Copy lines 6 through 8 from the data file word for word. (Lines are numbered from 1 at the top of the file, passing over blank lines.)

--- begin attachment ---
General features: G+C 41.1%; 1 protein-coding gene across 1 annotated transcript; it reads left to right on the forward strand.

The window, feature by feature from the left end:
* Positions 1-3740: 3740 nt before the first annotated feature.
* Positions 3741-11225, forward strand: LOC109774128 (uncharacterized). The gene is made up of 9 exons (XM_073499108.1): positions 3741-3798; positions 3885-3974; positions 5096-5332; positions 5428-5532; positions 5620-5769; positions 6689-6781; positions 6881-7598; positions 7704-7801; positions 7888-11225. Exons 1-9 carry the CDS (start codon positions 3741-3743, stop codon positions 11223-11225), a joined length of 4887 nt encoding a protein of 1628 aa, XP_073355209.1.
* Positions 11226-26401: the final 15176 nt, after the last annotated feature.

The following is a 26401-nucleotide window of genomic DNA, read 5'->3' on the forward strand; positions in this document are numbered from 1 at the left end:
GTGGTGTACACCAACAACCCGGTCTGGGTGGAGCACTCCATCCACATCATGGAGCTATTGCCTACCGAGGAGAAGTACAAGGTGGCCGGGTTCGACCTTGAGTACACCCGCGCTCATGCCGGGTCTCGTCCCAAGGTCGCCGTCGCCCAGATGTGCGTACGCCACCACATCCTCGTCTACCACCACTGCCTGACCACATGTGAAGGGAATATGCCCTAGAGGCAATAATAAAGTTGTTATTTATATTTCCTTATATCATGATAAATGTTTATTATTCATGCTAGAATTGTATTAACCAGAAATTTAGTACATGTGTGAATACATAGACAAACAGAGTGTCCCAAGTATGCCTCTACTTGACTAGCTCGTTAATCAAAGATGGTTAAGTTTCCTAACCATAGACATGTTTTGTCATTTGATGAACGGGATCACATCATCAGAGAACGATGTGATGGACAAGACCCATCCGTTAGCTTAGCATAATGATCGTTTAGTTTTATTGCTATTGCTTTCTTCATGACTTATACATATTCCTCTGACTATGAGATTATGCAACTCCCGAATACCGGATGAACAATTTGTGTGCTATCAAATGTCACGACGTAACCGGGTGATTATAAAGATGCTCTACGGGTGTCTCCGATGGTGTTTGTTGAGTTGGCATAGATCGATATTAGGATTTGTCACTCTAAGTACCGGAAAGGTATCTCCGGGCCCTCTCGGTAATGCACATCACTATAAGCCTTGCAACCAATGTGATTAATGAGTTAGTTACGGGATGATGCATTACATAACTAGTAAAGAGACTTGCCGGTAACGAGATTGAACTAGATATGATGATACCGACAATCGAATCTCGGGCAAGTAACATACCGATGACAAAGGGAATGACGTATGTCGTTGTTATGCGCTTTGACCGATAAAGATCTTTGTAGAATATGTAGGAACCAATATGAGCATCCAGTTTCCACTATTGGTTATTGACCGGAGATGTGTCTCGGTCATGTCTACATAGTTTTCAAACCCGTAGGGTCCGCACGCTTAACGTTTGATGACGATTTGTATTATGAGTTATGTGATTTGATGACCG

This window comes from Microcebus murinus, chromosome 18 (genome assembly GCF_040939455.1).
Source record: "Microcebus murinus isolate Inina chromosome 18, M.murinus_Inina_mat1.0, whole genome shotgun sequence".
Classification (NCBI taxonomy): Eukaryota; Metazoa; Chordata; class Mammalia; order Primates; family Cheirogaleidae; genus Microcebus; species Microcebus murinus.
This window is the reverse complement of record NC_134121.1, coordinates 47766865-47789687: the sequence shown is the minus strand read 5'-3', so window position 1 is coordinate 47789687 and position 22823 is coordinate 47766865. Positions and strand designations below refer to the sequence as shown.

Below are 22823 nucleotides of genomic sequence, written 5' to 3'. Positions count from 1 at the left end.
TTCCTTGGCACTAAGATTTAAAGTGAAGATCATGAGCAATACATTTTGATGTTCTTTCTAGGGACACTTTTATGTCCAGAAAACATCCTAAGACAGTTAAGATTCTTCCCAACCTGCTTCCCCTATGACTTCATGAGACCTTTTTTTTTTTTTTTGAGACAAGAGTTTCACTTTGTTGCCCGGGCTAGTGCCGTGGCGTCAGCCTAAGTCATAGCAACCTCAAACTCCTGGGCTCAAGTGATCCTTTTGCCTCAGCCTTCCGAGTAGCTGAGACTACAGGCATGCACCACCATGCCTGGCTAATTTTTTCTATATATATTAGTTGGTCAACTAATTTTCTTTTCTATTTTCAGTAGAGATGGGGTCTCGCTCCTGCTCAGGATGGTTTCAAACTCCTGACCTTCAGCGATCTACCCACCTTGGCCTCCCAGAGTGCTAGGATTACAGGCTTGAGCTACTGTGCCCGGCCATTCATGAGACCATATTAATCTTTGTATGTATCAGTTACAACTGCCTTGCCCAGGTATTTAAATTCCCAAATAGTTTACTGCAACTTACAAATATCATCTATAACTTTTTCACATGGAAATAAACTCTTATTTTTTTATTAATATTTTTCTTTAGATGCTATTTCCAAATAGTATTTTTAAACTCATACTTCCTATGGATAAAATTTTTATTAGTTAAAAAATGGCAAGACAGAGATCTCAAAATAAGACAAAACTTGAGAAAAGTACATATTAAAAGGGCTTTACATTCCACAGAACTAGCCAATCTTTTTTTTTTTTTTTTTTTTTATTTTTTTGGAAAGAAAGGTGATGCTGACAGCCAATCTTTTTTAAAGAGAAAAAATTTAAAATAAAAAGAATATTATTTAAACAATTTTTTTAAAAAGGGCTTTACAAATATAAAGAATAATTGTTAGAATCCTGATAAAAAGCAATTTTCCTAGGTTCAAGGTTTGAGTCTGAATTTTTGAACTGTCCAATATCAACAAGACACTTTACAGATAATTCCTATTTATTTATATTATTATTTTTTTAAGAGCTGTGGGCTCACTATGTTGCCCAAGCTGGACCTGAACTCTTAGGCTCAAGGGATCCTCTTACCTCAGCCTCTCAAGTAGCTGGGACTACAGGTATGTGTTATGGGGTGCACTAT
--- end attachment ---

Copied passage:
The following is a 26401-nucleotide window of genomic DNA, read 5'->3' on the forward strand; positions in this document are numbered from 1 at the left end:
GTGGTGTACACCAACAACCCGGTCTGGGTGGAGCACTCCATCCACATCATGGAGCTATTGCCTACCGAGGAGAAGTACAAGGTGGCCGGGTTCGACCTTGAGTACACCCGCGCTCATGCCGGGTCTCGTCCCAAGGTCGCCGTCGCCCAGATGTGCGTACGCCACCACATCCTCGTCTACCACCACTGCCTGACCACATGTGAAGGGAATATGCCCTAGAGGCAATAATAAAGTTGTTATTTATATTTCCTTATATCATGATAAATGTTTATTATTCATGCTAGAATTGTATTAACCAGAAATTTAGTACATGTGTGAATACATAGACAAACAGAGTGTCCCAAGTATGCCTCTACTTGACTAGCTCGTTAATCAAAGATGGTTAAGTTTCCTAACCATAGACATGTTTTGTCATTTGATGAACGGGATCACATCATCAGAGAACGATGTGATGGACAAGACCCATCCGTTAGCTTAGCATAATGATCGTTTAGTTTTATTGCTATTGCTTTCTTCATGACTTATACATATTCCTCTGACTATGAGATTATGCAACTCCCGAATACCGGATGAACAATTTGTGTGCTATCAAATGTCACGACGTAACCGGGTGATTATAAAGATGCTCTACGGGTGTCTCCGATGGTGTTTGTTGAGTTGGCATAGATCGATATTAGGATTTGTCACTCTAAGTACCGGAAAGGTATCTCCGGGCCCTCTCGGTAATGCACATCACTATAAGCCTTGCAACCAATGTGATTAATGAGTTAGTTACGGGATGATGCATTACATAACTAGTAAAGAGACTTGCCGGTAACGAGATTGAACTAGATATGATGATACCGACAATCGAATCTCGGGCAAGTAACATACCGATGACAAAGGGAATGACGTATGTCGTTGTTATGCGCTTTGACCGATAAAGATCTTTGTAGAATATGTAGGAACCAATATGAGCATCCAGTTTCCACTATTGGTTATTGACCGGAGATGTGTCTCGGTCATGTCTACATAGTTTTCAAACCCGTAGGGTCCGCACGCTTAACGTTTGATGACGATTTGTATTATGAGTTATGTGATTTGATGACCG

This window comes from Microcebus murinus, chromosome 18 (genome assembly GCF_040939455.1).